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  Sermons for Proper 26 

              Luke 19:1-10 - 'Zacchaeus'      
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Luke 19:  We owe Luke a great debt. For in his Gospel alone is told a dramatic story that encapsulates for us what the mission of Jesus was all about, and in turn what the mission of the church is all about. The event happened while Jesus was passing through Jericho, the city of palms. Writes Luke: “And there was a man named Zacchaeus he was a chief tax collector, and he was rich.” In one sentence we are told the story of a human life.

Here’s the background. Nothing in first century Judea was quite so hated and despised as was the Roman tax. It not only reminded the Jews that they were a subjugated people, it also represented a theological affront. To the Jew there was only one King, and that was God, not Caesar. Paying tribute to an earthly non-Jewish monarch was something that the Hebrews had opposed throughout their long history.

But there was more. The dirty work of collecting the tax was done not by the Romans, but by collaborating Jews. To make matters worse, some of the money that they collected off the backs of their fellow countrymen stuck to their own fingers. We are told that Zacchaeus was a chief tax collector. That is the only time in the New Testament that that term is used. It meant that he was over an entire district. Zacchaeus may have been short in stature, but he had wealth and wealth means power, so, in a manner of speaking, people looked up to him. Zacchaeus was the little man with the big reputation. He was not just well to do. According to Luke, he was rich.

Of course, one might take issue with Luke in that descriptive term rich. For in many ways Zacchaeus was as poor as any man in Jericho. For all of his money he was a lonely man, he was an empty man. In the world of the flesh he had everything; in the world of the spirit he had nothing.

The people, of course, looked upon him with complete contempt. He was a dog. He was cut off from communion with the community of God. There is symbolism in his title chief tax collector. It is another way of saying that he was chief among sinners. Therefore, he was prevented from seeing Jesus not only by the press of the crowd, but also due to social and religious ostracism.

It is here that we find our lesson for this morning. This is not just a story of Zacchaeus; it is the story of what it means to be a lost person. What do we mean when we say that a person is lost? Well, we have over oversimplified this in America and said that their soul is lost, but it can be much more tragically real than that. Zacchaeus lost his self respect, his dignity, his reverence, his character, his conscience, his conviction, his friends. His story reminds all of us that we can stand in danger of losing everything in life that is rich and real to us.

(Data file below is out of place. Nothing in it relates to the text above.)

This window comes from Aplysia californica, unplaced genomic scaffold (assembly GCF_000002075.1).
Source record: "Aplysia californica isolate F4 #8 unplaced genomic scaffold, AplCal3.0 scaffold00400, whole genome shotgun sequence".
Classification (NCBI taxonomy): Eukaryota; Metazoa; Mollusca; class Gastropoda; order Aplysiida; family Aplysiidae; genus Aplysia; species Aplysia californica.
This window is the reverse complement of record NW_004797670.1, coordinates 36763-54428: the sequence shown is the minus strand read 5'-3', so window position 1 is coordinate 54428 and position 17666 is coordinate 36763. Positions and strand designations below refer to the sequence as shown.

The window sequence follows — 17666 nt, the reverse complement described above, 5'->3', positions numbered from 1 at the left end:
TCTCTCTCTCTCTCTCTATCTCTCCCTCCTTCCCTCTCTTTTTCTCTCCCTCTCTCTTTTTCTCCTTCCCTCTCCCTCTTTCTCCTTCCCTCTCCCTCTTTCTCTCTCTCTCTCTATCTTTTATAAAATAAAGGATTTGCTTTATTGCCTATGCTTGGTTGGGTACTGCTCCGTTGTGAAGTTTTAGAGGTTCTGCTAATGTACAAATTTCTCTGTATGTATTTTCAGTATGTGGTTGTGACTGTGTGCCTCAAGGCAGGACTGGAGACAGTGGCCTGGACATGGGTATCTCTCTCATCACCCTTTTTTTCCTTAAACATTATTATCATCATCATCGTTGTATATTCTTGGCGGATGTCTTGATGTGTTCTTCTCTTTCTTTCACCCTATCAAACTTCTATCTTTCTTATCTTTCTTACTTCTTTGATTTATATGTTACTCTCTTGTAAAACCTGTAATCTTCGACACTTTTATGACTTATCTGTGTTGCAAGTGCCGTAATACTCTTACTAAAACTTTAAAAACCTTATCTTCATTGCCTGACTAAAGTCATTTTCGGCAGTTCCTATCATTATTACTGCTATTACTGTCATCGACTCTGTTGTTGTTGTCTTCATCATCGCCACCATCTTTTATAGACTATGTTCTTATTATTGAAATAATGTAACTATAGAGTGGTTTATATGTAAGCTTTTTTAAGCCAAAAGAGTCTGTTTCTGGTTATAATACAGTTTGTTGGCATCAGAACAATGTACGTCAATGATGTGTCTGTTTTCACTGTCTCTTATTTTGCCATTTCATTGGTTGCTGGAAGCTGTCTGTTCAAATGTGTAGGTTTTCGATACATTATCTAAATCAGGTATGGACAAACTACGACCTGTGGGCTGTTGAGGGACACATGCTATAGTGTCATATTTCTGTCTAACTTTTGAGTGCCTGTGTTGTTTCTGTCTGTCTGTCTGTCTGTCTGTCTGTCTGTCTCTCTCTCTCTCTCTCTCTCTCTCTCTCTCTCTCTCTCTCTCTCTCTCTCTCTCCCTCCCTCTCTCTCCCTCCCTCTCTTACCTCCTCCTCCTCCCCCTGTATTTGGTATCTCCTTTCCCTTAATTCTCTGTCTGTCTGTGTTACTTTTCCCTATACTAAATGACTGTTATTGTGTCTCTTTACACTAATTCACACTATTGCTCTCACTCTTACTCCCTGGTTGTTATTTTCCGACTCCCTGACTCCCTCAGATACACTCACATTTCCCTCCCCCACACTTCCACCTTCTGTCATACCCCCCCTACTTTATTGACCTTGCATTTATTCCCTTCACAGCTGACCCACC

Man’s biggest problem is that when he has lost his relationship with God, his relationship with all others will go wrong. He can be restored but only through the Gospel of Christ.

For this reason Zacchaeus sought to see Jesus. You can be sure it was not the excitement and thrill of a parade that captured his imagination. In fact, a large crowd filled with religious and nationalistic fervor was precisely not the place for him to be. He could easily become the focus of a mob scene. Yet, he went. Why?


I’ll tell you why.  He was…

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What Is Unique About Christianity?

The story of Jesus sitting and debating the Law with rabbis reminds me of another debate that took place in a comparative religions conference, the wise and the scholarly were in a spirited debate about what is unique about Christianity. Someone suggested what set Christianity apart from other religions was the concept of incarnation, the idea that God became incarnate in human form. But someone quickly said, “Well, actually, other faiths believe that God appears in human form.” Another suggestion was offered: what about resurrection? The belief that death is not the final word. That the tomb was found empty. Someone slowly shook his head. Other religions have accounts of people returning from the dead.

Then, as the story is told, C.S. Lewis walked into the room, tweed jacket, pipe, armful of papers, a little early for his presentation. He sat down and took in the conversation, which had by now evolved into a fierce debate. Finally during a lull, he spoke saying, “what's all this rumpus about?” Everyone turned in his direction. Trying to explain themselves they said, “We're debating what's unique about Christianity.” “Oh, that's easy,” answered Lewis, “it's....


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